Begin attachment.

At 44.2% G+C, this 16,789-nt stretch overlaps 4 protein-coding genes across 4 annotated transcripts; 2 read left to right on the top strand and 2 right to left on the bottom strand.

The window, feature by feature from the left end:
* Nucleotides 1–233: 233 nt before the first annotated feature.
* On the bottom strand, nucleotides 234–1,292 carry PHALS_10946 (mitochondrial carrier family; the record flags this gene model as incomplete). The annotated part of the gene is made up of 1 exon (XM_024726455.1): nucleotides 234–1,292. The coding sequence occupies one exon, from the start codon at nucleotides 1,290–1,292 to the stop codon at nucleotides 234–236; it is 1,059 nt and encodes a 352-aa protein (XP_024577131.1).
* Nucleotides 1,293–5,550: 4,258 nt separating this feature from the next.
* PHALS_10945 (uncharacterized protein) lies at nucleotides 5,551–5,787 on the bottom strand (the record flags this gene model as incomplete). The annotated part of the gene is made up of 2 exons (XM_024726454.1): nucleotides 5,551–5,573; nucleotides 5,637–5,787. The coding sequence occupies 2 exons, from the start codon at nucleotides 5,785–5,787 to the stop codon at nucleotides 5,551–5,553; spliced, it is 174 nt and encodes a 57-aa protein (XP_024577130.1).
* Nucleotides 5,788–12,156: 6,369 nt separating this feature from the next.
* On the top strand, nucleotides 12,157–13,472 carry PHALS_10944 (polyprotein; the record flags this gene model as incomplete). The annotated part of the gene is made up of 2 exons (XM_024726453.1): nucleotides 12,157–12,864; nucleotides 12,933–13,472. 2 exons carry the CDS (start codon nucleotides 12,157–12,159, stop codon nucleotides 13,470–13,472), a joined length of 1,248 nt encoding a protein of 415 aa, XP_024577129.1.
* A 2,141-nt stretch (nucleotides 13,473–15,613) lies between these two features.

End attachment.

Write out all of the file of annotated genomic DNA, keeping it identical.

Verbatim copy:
At 44.2% G+C, this 16,789-nt stretch overlaps 4 protein-coding genes across 4 annotated transcripts; 2 read left to right on the top strand and 2 right to left on the bottom strand.

The window, feature by feature from the left end:
* Nucleotides 1–233: 233 nt before the first annotated feature.
* On the bottom strand, nucleotides 234–1,292 carry PHALS_10946 (mitochondrial carrier family; the record flags this gene model as incomplete). The annotated part of the gene is made up of 1 exon (XM_024726455.1): nucleotides 234–1,292. The coding sequence occupies one exon, from the start codon at nucleotides 1,290–1,292 to the stop codon at nucleotides 234–236; it is 1,059 nt and encodes a 352-aa protein (XP_024577131.1).
* Nucleotides 1,293–5,550: 4,258 nt separating this feature from the next.
* PHALS_10945 (uncharacterized protein) lies at nucleotides 5,551–5,787 on the bottom strand (the record flags this gene model as incomplete). The annotated part of the gene is made up of 2 exons (XM_024726454.1): nucleotides 5,551–5,573; nucleotides 5,637–5,787. The coding sequence occupies 2 exons, from the start codon at nucleotides 5,785–5,787 to the stop codon at nucleotides 5,551–5,553; spliced, it is 174 nt and encodes a 57-aa protein (XP_024577130.1).
* Nucleotides 5,788–12,156: 6,369 nt separating this feature from the next.
* On the top strand, nucleotides 12,157–13,472 carry PHALS_10944 (polyprotein; the record flags this gene model as incomplete). The annotated part of the gene is made up of 2 exons (XM_024726453.1): nucleotides 12,157–12,864; nucleotides 12,933–13,472. 2 exons carry the CDS (start codon nucleotides 12,157–12,159, stop codon nucleotides 13,470–13,472), a joined length of 1,248 nt encoding a protein of 415 aa, XP_024577129.1.
* A 2,141-nt stretch (nucleotides 13,473–15,613) lies between these two features.